• E.g., university’s name server knows everything about names ending in wwu.de., but nothing about names ending in wikipedia.org.
    • What to do if client in university asks for www.wikipedia.org?
    • Answer: Our name server asks somebody else
      • Our name server does not know a name server for wikipedia.org.
      • Every name server is preconfigured with names and addresses of root name servers …

2.4 Name Resolution

  • Obtaining information for a DNS name is called name resolution
  • Components responsible for resolution are called resolvers
    • Each with cache for recent results (up to time-to-live (TTL) of resource record)

2.4.1 DNS Resolvers

DNS in the real world

DNS in the real world” by Lion Kimbro under Public domain; from Wikimedia Commons

2.4.2 Local Resolver

  • Application calls OS, e.g., InetAddress.getByName(String) in Java
  • OS uses local configuration and network services
    • “hosts file”: /etc/hosts, %systemroot%\system32\drivers\etc\hosts
      • List of DNS names with IP addresses
    • Name services such as DNS, LDAP, NIS
      • OS configured with IP address(es) of DNS name server(s)
        • E.g., 128.176.0.12, 128.176.0.13 within university
        • Automatic configuration with DHCP
  • Beware of profiling
    • Your DNS server learns every hostname contacted by your computer

2.4.3 Iterative DNS Resolution

Example of an iterative DNS resolver

Example of an iterative DNS resolver” by Lion Kimbro under Public domain; from Wikimedia Commons

2.5 DNS as Network Application

  • DNS follows request/reply communication pattern
    • Queries and answers are network messages
      • “Small,” fit into single IP datagram
      • Delivery either via UDP or TCP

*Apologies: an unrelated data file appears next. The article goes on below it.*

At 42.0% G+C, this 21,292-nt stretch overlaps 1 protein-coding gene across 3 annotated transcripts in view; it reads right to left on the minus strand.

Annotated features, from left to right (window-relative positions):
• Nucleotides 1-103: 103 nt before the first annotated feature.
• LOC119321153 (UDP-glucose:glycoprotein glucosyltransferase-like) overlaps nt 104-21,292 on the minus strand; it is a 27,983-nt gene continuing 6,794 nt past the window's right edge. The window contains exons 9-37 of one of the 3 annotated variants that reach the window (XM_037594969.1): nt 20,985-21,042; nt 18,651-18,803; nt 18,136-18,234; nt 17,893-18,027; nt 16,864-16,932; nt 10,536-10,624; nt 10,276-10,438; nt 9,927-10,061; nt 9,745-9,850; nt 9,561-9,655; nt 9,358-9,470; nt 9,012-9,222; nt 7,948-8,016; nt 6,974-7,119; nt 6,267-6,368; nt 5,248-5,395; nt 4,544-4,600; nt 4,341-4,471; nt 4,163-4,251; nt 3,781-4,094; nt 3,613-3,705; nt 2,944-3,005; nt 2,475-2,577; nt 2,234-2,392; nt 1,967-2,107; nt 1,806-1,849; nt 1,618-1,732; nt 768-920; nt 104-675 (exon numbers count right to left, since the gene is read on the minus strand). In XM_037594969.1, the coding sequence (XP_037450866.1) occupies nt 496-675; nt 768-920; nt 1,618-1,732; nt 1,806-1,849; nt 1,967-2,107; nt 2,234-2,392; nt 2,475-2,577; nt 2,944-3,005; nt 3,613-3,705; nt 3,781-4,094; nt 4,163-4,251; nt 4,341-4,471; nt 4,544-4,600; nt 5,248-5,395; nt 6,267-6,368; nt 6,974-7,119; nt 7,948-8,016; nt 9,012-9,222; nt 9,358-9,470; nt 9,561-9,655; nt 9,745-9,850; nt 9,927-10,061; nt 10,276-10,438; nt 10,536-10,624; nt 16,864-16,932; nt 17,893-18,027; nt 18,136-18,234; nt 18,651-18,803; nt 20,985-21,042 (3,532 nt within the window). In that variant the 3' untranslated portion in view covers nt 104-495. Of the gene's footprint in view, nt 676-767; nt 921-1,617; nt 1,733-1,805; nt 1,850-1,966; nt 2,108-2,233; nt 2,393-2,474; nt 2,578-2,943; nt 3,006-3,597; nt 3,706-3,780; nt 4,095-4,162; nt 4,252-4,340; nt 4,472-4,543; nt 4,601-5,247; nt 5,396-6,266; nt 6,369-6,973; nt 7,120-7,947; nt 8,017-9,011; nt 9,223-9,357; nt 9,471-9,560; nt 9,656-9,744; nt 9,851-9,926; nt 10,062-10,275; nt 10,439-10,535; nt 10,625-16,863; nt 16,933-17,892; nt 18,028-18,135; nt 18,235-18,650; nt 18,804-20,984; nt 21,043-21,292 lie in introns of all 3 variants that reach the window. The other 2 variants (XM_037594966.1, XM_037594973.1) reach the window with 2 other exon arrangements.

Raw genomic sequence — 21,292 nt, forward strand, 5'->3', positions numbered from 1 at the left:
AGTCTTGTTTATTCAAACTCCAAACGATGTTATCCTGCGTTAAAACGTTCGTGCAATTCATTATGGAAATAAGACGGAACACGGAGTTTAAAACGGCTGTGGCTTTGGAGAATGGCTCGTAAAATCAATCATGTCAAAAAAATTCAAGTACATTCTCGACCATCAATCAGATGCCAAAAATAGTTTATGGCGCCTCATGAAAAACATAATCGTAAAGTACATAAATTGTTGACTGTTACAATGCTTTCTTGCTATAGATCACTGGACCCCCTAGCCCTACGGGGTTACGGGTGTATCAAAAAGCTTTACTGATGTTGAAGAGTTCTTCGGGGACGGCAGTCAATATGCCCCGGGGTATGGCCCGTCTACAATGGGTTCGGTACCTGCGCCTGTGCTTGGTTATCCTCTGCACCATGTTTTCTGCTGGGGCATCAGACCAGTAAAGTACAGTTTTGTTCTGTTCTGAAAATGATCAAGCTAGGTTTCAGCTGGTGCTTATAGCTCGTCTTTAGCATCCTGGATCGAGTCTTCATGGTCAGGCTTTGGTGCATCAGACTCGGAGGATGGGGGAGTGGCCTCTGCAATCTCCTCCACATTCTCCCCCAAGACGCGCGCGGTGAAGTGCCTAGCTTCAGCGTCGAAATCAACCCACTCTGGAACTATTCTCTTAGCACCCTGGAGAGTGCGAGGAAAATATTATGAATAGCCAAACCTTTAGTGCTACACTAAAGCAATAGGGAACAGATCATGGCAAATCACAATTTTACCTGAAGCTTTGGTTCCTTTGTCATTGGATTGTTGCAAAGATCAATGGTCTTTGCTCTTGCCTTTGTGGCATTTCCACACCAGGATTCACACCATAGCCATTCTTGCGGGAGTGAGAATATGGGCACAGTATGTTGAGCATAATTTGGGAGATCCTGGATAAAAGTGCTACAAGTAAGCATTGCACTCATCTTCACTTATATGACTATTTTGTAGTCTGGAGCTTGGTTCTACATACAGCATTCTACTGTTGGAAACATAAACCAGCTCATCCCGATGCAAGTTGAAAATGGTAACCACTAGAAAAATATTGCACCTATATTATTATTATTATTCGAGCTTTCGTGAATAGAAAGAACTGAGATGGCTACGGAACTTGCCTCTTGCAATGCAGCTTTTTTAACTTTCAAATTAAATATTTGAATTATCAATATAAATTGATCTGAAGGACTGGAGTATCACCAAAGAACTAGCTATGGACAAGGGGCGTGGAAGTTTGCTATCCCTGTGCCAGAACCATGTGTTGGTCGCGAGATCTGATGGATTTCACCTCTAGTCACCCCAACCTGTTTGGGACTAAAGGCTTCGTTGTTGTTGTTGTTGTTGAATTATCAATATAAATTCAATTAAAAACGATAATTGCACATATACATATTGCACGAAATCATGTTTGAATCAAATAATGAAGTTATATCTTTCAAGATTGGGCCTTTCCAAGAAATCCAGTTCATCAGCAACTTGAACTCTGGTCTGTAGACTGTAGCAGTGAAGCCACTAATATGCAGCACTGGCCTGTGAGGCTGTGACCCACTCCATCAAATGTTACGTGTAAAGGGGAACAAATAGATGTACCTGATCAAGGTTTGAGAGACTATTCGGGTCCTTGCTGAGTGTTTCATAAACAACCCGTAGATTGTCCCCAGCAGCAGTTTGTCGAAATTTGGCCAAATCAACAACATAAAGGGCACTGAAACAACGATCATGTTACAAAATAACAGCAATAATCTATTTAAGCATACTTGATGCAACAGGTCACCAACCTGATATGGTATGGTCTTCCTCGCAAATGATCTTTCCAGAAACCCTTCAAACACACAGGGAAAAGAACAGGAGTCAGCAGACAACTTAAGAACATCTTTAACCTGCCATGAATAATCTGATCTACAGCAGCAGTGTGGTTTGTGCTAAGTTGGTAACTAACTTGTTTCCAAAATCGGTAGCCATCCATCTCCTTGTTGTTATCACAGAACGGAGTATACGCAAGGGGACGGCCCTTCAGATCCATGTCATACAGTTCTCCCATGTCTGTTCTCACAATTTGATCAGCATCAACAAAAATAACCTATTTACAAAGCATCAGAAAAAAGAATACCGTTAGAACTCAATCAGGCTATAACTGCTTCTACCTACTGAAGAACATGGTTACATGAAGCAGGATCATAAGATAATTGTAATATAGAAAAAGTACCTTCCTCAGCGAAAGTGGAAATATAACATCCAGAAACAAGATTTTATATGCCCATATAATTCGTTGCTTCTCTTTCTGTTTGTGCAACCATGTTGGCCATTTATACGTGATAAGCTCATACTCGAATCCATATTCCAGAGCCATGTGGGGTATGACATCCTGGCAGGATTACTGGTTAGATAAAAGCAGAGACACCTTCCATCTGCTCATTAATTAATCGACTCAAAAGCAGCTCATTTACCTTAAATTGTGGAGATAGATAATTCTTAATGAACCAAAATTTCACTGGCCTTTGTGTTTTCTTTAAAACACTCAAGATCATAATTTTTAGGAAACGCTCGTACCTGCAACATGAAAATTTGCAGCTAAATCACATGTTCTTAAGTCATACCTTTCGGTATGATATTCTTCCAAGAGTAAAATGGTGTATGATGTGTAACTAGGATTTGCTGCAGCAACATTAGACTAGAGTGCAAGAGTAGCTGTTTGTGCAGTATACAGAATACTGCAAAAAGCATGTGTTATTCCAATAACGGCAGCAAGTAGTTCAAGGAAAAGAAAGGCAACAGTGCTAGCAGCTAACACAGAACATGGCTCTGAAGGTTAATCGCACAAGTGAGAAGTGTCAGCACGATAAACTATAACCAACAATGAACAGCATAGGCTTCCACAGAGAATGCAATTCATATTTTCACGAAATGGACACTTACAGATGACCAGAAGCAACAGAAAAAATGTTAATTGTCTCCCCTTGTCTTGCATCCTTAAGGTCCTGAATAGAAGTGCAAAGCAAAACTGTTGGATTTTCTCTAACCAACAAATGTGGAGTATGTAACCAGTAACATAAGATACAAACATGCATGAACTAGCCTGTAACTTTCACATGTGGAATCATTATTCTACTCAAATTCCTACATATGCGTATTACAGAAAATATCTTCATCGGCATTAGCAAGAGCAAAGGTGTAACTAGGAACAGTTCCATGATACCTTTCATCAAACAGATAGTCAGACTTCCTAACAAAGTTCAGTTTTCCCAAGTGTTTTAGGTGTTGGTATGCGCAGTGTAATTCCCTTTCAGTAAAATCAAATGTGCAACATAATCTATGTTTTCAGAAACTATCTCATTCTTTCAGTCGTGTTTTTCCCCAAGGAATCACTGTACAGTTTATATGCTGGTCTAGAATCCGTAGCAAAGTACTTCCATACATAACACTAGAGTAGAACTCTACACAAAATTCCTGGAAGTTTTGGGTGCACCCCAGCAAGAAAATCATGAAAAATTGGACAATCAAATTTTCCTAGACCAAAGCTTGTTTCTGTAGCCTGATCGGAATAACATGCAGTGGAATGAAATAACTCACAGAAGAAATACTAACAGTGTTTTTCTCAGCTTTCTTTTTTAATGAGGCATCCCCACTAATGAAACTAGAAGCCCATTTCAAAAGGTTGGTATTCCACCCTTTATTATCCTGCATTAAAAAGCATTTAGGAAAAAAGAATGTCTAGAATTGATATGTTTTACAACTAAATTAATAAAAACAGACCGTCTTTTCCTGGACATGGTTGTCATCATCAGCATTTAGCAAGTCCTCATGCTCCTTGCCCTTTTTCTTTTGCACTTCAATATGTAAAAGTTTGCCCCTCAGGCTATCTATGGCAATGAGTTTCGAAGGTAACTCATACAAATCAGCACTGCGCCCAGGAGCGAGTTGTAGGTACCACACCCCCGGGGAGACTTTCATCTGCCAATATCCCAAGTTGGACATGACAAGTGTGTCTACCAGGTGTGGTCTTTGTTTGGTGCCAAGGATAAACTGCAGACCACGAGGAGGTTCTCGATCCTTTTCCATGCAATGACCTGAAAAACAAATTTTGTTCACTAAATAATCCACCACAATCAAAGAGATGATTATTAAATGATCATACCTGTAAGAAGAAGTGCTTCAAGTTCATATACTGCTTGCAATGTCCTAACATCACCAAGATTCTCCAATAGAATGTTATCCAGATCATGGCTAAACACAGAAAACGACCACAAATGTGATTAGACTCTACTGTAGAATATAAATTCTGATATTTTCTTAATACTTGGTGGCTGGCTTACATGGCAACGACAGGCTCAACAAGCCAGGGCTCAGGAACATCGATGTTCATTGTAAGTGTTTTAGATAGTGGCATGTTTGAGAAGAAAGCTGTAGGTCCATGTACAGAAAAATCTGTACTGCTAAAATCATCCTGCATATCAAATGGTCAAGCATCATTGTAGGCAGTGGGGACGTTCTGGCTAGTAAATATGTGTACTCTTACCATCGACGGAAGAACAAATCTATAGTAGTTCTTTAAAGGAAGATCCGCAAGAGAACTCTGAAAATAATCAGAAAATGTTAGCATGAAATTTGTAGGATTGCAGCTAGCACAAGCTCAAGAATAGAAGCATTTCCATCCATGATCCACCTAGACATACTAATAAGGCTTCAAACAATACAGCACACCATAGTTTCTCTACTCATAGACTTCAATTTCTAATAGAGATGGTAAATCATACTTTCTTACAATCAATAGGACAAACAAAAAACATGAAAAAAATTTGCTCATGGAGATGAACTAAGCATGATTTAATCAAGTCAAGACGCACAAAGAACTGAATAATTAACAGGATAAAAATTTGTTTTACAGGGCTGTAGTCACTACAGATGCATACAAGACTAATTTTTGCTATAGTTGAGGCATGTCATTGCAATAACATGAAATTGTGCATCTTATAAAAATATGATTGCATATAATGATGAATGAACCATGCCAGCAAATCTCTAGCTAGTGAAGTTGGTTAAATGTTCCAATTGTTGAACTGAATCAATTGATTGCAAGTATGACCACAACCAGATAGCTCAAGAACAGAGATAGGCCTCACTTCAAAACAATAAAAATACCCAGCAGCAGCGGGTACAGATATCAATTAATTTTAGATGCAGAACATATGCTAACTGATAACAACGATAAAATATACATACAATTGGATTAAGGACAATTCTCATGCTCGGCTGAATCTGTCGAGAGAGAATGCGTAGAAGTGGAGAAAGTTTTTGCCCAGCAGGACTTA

• Typically, DNS uses UDP on well-known port 53
        • Best effort service model
        • Why is that good enough?
  • Originally, no security mechanisms
  • DNSSEC under deployment since 2010
    • Integrity protection with digital signatures

3 In-Class

3.1 Dynamic DNS (DynDNS)

  • Aim: Permanent DNS name for dynamic IP address
  • Idea
    • Special DNS servers allow updates in real-time
    • TTL of 60s
    • Special client software to notify DNS server of changed IP address
      • Sometimes integrated into DSL router/modem

3.2 DNS Query Tools

  • dig (next slide) or nslookup as command line tools
  • nslookup (monitor with Wireshark to see all details)
    • Query for IP address
      • www.uni-muenster.de
    • Query for mail server
      • set type=MX
      • uni-muenster.de
    • Query for name server, ask specific server
      • set type=NS
      • server 128.176.0.12
      • gitlab.com
  • Further info on domain names: whois
    • whois gitlab.com

3.2.1 Example for dig

  • Why 13 name servers?
  • Answer: Compatibility issues
    • UDP replies restricted by DNS (RFC 1035) to 512 bytes
    • dig @a.root-servers.net . soa
      • With 13 servers, response had 497 bytes; no space for 14th
  • Now larger responses with Extension mechanisms for DNS

3.3 Decentralized Namespaces

  • Desirable properties
    • Security, with variations
      • Self-authenticating: Given name-value pair, anyone can verify that both belong together
      • Strong ownership: Proof of name ownership with digital signatures
    • User-chosen names: Readable, memorizable
    • Decentralization: Users register names without central authorities

3.3.1 DNS in Relation to Zooko’s Triangle?

4 Conclusions

4.1 Summary

  • DNS is prime example for name service and distributed system
  • DNS servers manage resource records in zones
  • Zooko’s triangle points to limitations

4.2 Outlook

Bibliography

License Information

This document is part of a larger course. Source code and source files are available on GitLab under free licenses.

Except where otherwise noted, this work, “Naming and DNS”, is © 2018, 2019 by Jens Lechtenbörger, published under the Creative Commons license CC BY-SA 4.0.

No warranties are given. The license may not give you all of the permissions necessary for your intended use.

In particular, trademark rights are not licensed under this license. Thus, rights concerning third party logos (e.g., on the title slide) and other (trade-) marks (e.g., “Creative Commons” itself) remain with their respective holders.